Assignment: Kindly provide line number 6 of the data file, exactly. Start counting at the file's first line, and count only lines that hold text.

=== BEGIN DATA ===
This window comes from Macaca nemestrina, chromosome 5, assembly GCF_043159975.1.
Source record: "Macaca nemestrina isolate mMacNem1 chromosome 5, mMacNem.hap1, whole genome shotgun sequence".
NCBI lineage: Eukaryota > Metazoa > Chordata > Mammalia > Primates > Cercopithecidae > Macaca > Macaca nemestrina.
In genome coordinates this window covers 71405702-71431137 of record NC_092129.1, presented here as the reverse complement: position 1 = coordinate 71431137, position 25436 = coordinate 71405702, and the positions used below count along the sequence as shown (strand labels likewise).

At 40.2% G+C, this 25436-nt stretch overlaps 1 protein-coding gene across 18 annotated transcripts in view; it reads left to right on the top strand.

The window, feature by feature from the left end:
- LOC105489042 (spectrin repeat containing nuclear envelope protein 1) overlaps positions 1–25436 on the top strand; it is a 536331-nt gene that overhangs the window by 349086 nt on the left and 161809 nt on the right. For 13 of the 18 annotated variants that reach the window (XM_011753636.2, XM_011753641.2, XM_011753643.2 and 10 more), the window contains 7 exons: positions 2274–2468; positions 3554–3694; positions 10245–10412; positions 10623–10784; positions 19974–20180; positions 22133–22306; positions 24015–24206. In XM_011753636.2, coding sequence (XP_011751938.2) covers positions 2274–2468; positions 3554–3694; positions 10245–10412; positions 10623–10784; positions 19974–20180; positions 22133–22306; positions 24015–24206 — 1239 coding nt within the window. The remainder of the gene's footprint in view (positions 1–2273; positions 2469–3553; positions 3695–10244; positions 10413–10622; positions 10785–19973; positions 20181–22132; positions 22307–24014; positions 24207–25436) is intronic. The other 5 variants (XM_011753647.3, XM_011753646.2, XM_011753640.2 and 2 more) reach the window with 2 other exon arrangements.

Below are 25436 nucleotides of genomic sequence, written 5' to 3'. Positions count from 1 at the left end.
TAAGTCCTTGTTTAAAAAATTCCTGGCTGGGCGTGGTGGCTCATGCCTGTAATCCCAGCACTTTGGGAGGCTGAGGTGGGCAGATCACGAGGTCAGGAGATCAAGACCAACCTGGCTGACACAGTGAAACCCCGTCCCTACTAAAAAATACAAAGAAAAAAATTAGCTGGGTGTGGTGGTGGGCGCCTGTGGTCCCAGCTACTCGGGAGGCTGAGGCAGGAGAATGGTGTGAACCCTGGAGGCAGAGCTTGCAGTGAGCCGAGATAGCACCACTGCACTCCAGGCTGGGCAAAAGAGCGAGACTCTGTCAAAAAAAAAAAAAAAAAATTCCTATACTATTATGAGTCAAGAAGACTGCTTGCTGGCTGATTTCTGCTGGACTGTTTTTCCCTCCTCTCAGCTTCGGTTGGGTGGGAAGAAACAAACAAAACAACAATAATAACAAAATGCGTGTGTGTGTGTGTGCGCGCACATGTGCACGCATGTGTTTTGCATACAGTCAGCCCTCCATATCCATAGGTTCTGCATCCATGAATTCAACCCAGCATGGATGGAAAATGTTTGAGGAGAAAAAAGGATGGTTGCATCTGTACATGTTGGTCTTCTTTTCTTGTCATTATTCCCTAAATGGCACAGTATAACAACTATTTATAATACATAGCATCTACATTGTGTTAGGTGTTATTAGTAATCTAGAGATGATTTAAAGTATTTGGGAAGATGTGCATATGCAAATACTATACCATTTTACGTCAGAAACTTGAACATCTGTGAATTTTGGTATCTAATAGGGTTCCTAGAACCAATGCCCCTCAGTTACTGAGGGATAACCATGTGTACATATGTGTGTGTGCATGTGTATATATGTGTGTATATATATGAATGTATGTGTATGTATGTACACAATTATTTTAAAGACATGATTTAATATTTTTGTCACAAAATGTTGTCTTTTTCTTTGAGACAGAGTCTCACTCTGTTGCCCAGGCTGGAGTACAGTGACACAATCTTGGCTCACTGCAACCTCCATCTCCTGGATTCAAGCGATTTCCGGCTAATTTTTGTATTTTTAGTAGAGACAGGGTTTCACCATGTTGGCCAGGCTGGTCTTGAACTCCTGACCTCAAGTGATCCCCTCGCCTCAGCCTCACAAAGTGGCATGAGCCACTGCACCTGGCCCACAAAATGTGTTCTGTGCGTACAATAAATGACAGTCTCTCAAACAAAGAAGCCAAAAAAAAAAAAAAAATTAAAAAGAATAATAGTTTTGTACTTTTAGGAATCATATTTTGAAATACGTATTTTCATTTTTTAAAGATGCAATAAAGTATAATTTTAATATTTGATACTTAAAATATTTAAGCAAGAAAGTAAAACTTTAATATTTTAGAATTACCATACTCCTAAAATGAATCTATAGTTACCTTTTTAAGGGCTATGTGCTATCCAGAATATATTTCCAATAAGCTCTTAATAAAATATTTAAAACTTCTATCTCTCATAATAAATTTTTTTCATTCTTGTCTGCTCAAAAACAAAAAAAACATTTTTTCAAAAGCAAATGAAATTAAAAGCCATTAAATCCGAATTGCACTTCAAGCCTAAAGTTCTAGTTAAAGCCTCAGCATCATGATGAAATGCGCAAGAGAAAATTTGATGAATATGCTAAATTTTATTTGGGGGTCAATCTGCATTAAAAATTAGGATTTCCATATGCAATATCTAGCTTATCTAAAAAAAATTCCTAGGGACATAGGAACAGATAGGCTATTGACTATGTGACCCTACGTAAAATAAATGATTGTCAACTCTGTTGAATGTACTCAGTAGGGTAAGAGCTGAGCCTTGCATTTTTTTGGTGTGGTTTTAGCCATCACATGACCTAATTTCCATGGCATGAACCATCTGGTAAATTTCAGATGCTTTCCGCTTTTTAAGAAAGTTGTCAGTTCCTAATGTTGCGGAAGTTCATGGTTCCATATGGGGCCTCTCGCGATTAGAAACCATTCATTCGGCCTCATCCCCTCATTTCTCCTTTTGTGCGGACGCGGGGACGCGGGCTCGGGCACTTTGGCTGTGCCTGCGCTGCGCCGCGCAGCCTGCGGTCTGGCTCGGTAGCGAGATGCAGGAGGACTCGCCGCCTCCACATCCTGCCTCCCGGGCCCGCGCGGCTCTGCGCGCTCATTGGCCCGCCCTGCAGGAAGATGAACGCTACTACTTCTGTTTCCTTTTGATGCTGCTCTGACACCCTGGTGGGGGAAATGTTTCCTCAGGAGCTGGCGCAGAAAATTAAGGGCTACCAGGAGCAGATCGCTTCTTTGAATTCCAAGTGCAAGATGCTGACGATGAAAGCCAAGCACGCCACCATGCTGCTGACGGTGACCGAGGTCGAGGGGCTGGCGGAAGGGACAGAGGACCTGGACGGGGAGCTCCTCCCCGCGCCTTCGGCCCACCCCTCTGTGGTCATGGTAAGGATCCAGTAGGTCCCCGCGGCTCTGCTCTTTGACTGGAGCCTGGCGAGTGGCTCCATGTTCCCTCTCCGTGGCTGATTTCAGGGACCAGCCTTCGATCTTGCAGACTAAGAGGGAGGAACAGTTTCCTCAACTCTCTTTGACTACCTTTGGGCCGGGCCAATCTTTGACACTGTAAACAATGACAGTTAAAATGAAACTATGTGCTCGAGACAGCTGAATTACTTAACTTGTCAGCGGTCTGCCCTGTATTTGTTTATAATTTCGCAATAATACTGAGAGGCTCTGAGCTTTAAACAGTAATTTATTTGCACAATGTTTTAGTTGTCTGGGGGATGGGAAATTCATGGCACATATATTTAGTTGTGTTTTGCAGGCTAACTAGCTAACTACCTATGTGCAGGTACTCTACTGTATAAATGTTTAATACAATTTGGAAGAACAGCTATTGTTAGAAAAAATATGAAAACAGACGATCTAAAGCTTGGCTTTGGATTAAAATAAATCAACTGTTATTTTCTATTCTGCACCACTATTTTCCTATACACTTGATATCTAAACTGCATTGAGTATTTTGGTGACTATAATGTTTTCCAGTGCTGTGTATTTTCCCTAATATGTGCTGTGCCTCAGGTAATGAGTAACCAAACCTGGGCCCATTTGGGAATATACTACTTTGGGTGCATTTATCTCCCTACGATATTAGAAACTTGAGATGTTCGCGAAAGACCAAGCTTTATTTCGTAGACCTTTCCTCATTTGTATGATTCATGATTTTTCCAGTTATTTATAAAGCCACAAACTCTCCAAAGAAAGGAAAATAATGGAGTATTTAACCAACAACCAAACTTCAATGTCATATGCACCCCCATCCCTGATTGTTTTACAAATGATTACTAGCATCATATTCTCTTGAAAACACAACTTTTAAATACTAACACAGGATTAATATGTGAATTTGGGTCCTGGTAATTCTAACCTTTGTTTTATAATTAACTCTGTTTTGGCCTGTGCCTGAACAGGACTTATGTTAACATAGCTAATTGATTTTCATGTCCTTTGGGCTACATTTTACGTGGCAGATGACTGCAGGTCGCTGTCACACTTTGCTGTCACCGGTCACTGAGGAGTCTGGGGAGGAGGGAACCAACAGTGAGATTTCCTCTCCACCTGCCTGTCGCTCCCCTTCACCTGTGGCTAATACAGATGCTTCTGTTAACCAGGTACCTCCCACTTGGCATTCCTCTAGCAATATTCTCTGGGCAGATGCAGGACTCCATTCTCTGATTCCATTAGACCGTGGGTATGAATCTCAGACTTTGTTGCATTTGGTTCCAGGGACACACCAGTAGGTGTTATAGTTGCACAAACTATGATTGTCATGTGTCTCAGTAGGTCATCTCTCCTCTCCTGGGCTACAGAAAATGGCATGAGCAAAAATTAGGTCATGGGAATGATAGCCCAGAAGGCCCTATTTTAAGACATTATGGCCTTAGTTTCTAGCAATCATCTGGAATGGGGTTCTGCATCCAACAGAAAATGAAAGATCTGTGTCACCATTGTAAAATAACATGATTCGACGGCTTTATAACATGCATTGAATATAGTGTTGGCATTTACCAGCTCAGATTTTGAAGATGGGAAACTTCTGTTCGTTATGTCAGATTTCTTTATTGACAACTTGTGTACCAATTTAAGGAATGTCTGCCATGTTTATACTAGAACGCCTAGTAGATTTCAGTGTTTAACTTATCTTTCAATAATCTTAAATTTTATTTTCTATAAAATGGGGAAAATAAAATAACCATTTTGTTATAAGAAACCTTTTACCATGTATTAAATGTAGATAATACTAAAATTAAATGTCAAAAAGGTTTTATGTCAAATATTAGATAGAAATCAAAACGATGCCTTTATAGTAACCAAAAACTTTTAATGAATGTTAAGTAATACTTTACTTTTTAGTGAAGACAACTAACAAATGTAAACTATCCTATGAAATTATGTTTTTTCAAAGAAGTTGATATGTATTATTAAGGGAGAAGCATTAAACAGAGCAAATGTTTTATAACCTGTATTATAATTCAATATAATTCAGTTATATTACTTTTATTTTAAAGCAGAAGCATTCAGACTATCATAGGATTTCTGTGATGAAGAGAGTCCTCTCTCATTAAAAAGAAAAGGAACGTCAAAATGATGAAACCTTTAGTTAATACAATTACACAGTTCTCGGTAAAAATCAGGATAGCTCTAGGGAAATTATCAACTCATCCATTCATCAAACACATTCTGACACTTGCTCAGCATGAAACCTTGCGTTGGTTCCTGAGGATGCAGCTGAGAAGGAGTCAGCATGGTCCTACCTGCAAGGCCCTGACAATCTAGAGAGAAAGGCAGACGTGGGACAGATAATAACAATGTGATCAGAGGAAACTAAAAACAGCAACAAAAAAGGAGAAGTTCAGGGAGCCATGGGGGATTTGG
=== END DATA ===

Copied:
The window, feature by feature from the left end: